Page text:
The Cell and Its Structure

Students explore the basic structure of animal and plant cells.

Introduction

All living things are composed of cells. Strange as it may seems, cells in your body share many common characteristics as cells in plants or other organisms. Human-beings are multicellular (many-celled) organisms, while unicellular (single-celled) organisms are composed of one cell.

Cell Parts

Using an optical microscope, you will be able to see the basic cell construction in unicellular organisms and multicellular organisms.

Every cell must carry out certain activities that keep it alive. These activities include obtaining materials and supplies of energy, making products, and getting rid of wastes. To carry out these functions, cells have some basic structures in common. Structures inside the cell are known as organelles. Each organelle has a role to play in the activities necessary for life. Many of the details of cell organelles have only been discovered since the invention of the electron microscope.

Using the two figures and video below to help identify the parts of an animal and plant cell.

  • A) Cell membrane: Like the skin covering your body, the cell membrane surrounds and protects the contents of the cell. The cell membrane is not simply a container, however. Its structure helps control the movement of substances in and out of the cell.
  • B) Cytoplasm: A large part of the inside of the cell is taken up by the jellylike cytoplasm. Like the blood flowing throughout your body, cytoplasm constantly moves inside the cell. The cytoplasm distributes materials such as oxygen and food to different parts of the cell. The cytoplasm also helps support all the other parts inside the cell.
  • C) Nucleus: A large, dark, round nucleus is often the most easily seen structure in a cell. The nucleus controls the cell’s activities. It contains the chromosomes — structures made of genetic material that direct a cell’s growth and reproduction. The cell nucleus is enclosed by a nuclear membrane, which controls what enters and leaves the nucleus.
  • D) Vacuoles: Balloonlike spaces within the cytoplasm are storage places for surplus food, wastes, and other substances that the cell cannot use right away. These structures, called vacuoles, are surrounded by a membrane.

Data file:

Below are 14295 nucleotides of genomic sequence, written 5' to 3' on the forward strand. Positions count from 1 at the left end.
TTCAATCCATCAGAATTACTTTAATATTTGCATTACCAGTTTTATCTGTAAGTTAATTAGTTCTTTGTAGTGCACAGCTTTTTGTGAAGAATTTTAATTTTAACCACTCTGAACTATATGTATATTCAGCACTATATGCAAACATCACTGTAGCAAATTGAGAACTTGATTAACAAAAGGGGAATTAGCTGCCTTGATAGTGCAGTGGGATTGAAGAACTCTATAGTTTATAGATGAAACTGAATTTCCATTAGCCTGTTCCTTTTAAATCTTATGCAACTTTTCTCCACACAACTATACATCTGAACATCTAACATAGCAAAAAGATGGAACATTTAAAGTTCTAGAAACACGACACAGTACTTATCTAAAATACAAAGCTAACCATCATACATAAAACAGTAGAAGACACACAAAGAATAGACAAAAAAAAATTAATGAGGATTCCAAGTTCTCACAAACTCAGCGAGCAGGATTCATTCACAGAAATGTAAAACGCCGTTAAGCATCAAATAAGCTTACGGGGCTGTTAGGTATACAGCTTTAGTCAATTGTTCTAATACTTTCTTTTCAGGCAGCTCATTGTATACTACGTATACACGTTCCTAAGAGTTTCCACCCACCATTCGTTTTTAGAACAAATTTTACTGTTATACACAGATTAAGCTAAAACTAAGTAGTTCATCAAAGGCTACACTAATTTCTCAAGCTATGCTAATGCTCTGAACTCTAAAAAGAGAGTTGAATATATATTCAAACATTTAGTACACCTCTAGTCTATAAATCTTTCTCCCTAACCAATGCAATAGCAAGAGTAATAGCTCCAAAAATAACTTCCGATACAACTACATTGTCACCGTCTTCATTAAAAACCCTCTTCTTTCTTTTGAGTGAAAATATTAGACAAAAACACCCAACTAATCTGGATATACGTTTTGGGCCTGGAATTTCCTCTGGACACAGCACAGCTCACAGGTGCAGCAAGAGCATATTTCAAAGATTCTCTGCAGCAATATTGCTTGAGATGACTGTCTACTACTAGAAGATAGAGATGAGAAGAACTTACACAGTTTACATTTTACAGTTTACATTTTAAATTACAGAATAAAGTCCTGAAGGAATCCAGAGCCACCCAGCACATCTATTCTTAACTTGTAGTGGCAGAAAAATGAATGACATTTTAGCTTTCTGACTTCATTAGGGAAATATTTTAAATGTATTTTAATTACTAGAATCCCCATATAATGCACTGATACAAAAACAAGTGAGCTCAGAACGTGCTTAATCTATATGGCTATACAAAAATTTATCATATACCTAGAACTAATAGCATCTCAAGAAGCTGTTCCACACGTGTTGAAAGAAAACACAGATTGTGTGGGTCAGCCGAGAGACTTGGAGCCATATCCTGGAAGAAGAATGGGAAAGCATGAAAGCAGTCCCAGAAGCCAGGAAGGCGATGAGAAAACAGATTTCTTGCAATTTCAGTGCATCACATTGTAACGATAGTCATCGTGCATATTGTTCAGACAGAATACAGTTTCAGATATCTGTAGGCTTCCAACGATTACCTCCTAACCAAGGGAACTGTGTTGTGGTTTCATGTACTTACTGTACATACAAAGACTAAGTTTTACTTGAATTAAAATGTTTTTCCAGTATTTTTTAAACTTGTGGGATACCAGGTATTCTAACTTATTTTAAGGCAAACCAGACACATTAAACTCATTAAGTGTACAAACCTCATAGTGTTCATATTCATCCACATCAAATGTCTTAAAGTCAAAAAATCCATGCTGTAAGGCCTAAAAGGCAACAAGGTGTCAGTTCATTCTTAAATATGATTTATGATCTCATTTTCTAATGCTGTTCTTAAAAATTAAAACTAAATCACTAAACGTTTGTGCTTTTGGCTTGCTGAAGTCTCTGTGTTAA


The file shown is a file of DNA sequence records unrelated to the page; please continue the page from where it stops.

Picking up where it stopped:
• E) Cell wall: The cell wall occurs only in the cells of plants and fungi, and in some unicellular organisms. Cell walls are much thicker and more rigid than cell membranes, and are made mostly of a tough material called cellulose. They provide support for the cell.
  • F) Chloroplasts: Chloroplasts are the structures in which the process of photosynthesis takes place. Photosynthesis uses energy from the Sun to make carbohydrates. Folded membranes inside each chloroplast contain the green pigment chlorophyll, which absorbs sunlight. Chloroplasts are found only inside cells in green plants and in some unicellular organisms. They are not found in animal cells.

Cell Size

Cells come in a variety of sizes and shapes. Most cells, however, fall into a narrow range of size — the size in which they function most efficiently. To grow bigger, organisms add more cells to their bodies rather than growing bigger cells. This occurs when cells divide.

Cells are measured in micrometers (µm). Most cells in plants and animals have a diameter between 10-50 µm, however, bacterial cells are much smaller ranging from 1-5 µm.

The information on this page and it associated figures are from the Science Focus 8.
Science Focus 8, pp. 115-127
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